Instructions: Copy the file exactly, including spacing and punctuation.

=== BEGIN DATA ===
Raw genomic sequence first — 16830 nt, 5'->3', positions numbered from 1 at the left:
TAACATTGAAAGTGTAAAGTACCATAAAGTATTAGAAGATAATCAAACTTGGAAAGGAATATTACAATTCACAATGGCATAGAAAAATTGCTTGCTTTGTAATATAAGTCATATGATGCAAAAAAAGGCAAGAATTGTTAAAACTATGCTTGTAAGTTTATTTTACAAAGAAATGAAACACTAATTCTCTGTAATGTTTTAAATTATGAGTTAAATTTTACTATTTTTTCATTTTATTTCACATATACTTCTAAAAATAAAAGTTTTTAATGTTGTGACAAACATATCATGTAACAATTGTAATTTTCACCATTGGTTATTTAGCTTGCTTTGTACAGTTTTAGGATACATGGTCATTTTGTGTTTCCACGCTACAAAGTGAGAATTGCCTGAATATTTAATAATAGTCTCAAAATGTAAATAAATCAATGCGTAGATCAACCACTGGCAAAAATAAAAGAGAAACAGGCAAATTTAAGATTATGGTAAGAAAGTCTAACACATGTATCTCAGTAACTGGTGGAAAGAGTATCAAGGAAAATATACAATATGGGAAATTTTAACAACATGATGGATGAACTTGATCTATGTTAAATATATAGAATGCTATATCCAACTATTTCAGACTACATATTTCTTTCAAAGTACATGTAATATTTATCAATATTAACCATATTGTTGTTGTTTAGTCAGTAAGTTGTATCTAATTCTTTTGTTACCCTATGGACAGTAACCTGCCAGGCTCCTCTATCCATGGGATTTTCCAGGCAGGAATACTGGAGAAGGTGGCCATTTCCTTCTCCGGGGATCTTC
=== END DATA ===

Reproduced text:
Raw genomic sequence first — 16830 nt, 5'->3', positions numbered from 1 at the left:
TAACATTGAAAGTGTAAAGTACCATAAAGTATTAGAAGATAATCAAACTTGGAAAGGAATATTACAATTCACAATGGCATAGAAAAATTGCTTGCTTTGTAATATAAGTCATATGATGCAAAAAAAGGCAAGAATTGTTAAAACTATGCTTGTAAGTTTATTTTACAAAGAAATGAAACACTAATTCTCTGTAATGTTTTAAATTATGAGTTAAATTTTACTATTTTTTCATTTTATTTCACATATACTTCTAAAAATAAAAGTTTTTAATGTTGTGACAAACATATCATGTAACAATTGTAATTTTCACCATTGGTTATTTAGCTTGCTTTGTACAGTTTTAGGATACATGGTCATTTTGTGTTTCCACGCTACAAAGTGAGAATTGCCTGAATATTTAATAATAGTCTCAAAATGTAAATAAATCAATGCGTAGATCAACCACTGGCAAAAATAAAAGAGAAACAGGCAAATTTAAGATTATGGTAAGAAAGTCTAACACATGTATCTCAGTAACTGGTGGAAAGAGTATCAAGGAAAATATACAATATGGGAAATTTTAACAACATGATGGATGAACTTGATCTATGTTAAATATATAGAATGCTATATCCAACTATTTCAGACTACATATTTCTTTCAAAGTACATGTAATATTTATCAATATTAACCATATTGTTGTTGTTTAGTCAGTAAGTTGTATCTAATTCTTTTGTTACCCTATGGACAGTAACCTGCCAGGCTCCTCTATCCATGGGATTTTCCAGGCAGGAATACTGGAGAAGGTGGCCATTTCCTTCTCCGGGGATCTTC